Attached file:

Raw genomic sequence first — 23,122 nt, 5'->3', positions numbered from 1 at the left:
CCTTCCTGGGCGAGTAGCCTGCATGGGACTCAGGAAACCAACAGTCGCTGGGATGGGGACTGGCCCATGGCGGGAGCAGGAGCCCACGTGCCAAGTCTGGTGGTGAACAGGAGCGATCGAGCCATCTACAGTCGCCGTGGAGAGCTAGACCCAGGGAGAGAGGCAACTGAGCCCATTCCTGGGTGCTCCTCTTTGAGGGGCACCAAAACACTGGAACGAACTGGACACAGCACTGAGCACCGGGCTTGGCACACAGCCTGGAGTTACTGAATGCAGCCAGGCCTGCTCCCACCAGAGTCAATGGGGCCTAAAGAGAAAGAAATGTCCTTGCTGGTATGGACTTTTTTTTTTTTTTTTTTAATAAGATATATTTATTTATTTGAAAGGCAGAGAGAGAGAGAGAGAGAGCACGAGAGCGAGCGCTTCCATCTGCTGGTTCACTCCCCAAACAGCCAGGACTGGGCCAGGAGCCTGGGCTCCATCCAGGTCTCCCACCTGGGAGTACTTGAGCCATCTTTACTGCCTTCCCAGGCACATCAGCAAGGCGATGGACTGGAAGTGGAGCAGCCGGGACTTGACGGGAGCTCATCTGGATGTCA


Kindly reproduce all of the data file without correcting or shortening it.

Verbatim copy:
Raw genomic sequence first — 23,122 nt, 5'->3', positions numbered from 1 at the left:
CCTTCCTGGGCGAGTAGCCTGCATGGGACTCAGGAAACCAACAGTCGCTGGGATGGGGACTGGCCCATGGCGGGAGCAGGAGCCCACGTGCCAAGTCTGGTGGTGAACAGGAGCGATCGAGCCATCTACAGTCGCCGTGGAGAGCTAGACCCAGGGAGAGAGGCAACTGAGCCCATTCCTGGGTGCTCCTCTTTGAGGGGCACCAAAACACTGGAACGAACTGGACACAGCACTGAGCACCGGGCTTGGCACACAGCCTGGAGTTACTGAATGCAGCCAGGCCTGCTCCCACCAGAGTCAATGGGGCCTAAAGAGAAAGAAATGTCCTTGCTGGTATGGACTTTTTTTTTTTTTTTTTTAATAAGATATATTTATTTATTTGAAAGGCAGAGAGAGAGAGAGAGAGAGCACGAGAGCGAGCGCTTCCATCTGCTGGTTCACTCCCCAAACAGCCAGGACTGGGCCAGGAGCCTGGGCTCCATCCAGGTCTCCCACCTGGGAGTACTTGAGCCATCTTTACTGCCTTCCCAGGCACATCAGCAAGGCGATGGACTGGAAGTGGAGCAGCCGGGACTTGACGGGAGCTCATCTGGATGTCA